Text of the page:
Working e-bikes into the logistics system also solves the problem that autonomous delivery vehicles – be they sidewalk robots or something a little bigger, like Nuro’s delivery vehicles – don’t. The technology is available now, not in 10 years.

These factors present a competitive advantage for businesses that want to reduce costs in the last mile, which is usually the most inefficient and costly part of the delivery chain.

“We believe that many commercial and delivery applications (and especially urban last-mile delivery) will electrify faster than consumer use-cases, due to total cost of ownership considerations – amortizing the higher upfront cost of any EV is much easier when the vehicle’s wheels are rolling eight or more hours a day,” said Jaret.

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Algorand (ALGO) Posts Double-Digit Price Drops In Last 30 Days

Algorand native token, ALGO, has dropped 17% since the start of this month and has now joined the group of cryptocurrencies whose prices have tumbled by double digits this month.

  • Algorand sheds 91.30% from ATH of $3.28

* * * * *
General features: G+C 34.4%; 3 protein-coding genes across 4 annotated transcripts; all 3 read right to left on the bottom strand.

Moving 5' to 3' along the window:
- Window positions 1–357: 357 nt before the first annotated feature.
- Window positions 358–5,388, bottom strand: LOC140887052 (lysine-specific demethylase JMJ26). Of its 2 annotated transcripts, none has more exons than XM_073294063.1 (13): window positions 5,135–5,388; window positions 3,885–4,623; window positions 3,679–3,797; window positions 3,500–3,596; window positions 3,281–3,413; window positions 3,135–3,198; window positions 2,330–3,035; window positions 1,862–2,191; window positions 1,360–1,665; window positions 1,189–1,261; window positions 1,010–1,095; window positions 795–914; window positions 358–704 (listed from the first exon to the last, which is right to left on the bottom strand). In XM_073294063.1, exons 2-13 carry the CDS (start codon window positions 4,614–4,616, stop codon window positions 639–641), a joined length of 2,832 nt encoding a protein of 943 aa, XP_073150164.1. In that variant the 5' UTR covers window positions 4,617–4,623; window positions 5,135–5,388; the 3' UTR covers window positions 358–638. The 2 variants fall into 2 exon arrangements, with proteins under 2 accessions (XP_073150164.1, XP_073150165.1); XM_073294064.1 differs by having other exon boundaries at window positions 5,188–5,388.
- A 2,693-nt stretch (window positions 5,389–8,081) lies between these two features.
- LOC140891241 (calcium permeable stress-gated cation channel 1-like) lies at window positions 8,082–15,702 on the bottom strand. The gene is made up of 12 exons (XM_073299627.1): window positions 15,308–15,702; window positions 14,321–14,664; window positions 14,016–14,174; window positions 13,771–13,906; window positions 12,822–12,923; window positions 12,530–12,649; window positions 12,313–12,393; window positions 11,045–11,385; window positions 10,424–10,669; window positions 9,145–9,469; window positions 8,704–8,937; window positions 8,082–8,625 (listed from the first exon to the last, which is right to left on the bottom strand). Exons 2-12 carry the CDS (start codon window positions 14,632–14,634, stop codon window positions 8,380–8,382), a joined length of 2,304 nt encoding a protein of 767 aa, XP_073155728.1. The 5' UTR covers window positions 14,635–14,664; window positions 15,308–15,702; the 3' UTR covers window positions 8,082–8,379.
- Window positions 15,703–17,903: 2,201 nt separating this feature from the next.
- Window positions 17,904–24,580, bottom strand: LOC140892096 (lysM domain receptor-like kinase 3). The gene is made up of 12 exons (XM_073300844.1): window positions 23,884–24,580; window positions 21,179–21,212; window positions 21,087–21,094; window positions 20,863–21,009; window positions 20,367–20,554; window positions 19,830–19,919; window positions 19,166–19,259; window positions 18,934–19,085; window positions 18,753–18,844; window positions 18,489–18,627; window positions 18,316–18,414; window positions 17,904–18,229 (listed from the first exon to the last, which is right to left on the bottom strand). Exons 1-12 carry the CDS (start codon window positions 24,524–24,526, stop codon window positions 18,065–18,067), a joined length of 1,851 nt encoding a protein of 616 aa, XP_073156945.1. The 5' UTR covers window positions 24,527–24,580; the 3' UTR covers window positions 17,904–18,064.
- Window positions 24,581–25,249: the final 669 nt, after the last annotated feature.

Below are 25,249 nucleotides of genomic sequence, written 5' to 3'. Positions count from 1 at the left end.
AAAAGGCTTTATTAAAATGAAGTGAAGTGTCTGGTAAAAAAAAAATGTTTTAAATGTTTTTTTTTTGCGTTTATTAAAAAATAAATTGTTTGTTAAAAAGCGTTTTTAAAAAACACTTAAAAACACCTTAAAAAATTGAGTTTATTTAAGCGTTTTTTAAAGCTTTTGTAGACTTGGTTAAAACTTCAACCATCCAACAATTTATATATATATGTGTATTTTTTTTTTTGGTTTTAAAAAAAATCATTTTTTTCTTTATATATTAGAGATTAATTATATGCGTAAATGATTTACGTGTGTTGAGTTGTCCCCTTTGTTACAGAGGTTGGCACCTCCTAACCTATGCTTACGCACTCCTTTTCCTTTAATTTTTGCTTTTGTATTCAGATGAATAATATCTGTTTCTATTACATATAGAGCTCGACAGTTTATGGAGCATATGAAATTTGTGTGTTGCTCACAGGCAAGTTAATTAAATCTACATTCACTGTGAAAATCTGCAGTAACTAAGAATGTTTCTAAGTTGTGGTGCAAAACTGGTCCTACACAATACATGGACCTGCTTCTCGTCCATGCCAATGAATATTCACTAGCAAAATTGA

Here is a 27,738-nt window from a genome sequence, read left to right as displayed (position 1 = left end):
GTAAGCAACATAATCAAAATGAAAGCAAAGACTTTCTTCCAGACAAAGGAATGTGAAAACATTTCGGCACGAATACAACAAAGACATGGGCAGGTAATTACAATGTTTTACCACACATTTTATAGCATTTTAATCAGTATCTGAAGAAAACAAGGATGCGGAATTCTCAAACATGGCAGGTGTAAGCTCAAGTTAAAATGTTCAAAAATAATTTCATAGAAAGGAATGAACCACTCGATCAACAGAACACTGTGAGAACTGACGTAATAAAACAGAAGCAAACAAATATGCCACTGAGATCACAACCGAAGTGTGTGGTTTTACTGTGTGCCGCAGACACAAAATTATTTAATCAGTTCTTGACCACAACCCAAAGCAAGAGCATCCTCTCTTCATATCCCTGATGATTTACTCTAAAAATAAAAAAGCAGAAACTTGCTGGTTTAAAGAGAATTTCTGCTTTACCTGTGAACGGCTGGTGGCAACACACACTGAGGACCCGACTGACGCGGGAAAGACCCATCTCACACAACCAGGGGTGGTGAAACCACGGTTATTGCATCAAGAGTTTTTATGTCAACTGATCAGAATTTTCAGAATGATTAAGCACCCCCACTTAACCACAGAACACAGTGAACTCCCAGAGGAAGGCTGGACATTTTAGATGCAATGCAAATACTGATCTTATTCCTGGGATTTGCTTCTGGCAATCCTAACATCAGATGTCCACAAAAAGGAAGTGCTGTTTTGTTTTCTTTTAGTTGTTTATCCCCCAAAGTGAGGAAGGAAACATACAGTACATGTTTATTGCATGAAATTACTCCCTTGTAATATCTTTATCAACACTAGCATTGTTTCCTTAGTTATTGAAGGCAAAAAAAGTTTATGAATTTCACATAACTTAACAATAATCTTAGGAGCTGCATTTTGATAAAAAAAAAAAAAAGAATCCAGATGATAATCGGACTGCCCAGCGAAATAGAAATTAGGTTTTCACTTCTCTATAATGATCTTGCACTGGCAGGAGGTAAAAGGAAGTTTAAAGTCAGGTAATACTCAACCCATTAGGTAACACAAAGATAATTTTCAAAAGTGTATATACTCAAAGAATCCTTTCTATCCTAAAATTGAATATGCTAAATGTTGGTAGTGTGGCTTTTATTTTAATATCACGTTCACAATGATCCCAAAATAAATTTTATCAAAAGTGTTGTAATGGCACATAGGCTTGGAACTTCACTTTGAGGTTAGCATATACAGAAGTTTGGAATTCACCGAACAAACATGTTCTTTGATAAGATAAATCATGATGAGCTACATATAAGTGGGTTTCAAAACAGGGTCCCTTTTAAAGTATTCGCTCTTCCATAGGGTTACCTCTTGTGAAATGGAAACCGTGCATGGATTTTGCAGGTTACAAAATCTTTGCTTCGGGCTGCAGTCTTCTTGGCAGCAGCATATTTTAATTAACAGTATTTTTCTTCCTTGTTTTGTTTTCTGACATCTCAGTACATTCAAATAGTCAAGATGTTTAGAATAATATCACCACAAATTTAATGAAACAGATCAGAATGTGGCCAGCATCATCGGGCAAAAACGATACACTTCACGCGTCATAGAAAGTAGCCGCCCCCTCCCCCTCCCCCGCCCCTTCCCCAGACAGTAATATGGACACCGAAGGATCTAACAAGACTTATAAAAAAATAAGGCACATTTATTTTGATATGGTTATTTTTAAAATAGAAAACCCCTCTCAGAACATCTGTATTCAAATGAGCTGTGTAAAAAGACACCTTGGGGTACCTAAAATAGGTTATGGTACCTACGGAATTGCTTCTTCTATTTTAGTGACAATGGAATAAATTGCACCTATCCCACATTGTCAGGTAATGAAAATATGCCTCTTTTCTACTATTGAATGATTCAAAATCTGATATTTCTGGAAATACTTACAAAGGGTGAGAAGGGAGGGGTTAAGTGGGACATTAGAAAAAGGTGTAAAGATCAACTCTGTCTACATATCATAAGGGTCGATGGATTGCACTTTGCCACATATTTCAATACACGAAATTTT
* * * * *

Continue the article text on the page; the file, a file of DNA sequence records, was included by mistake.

• ALGO price now trading at $0.2985
  • MFI at 17 reaches oversold zone

Away by 91.30% from its record high of $3.28, ALGO is the 30th-ranked cryptocurrency with the greatest market capitalization. 

ALGO Price Loses 0.81% Of Value

According to CoinMarketCap, ALGO price has dipped by 0.81% or trading at $0.2953 as of this writing.

Contrary to popular belief, the Algorand chain experienced some ecosystem growth in the previous month despite a month-long reduction in the value of its coin.

On Monday, Algorand’s price increased by more than 5% and closed the day’s candle at +$0.0156.

The levels visible on the ALGO/USD 1D chart are crucial for short-term bullish traders. Since they successfully held the $0.28 barrier, bullish ALGO traders’ overhead goals are $0.3409, $0.3803, $0.4199, $0.4709, and $0.5799.

The traders that have been in charge of this market over the past week are bearish Alogrand traders, who are at odds with the bulls. In order to breach the bottom of its current range at $0.2556, bearish ALGO traders want to drive the price of the algorithm below $0.27.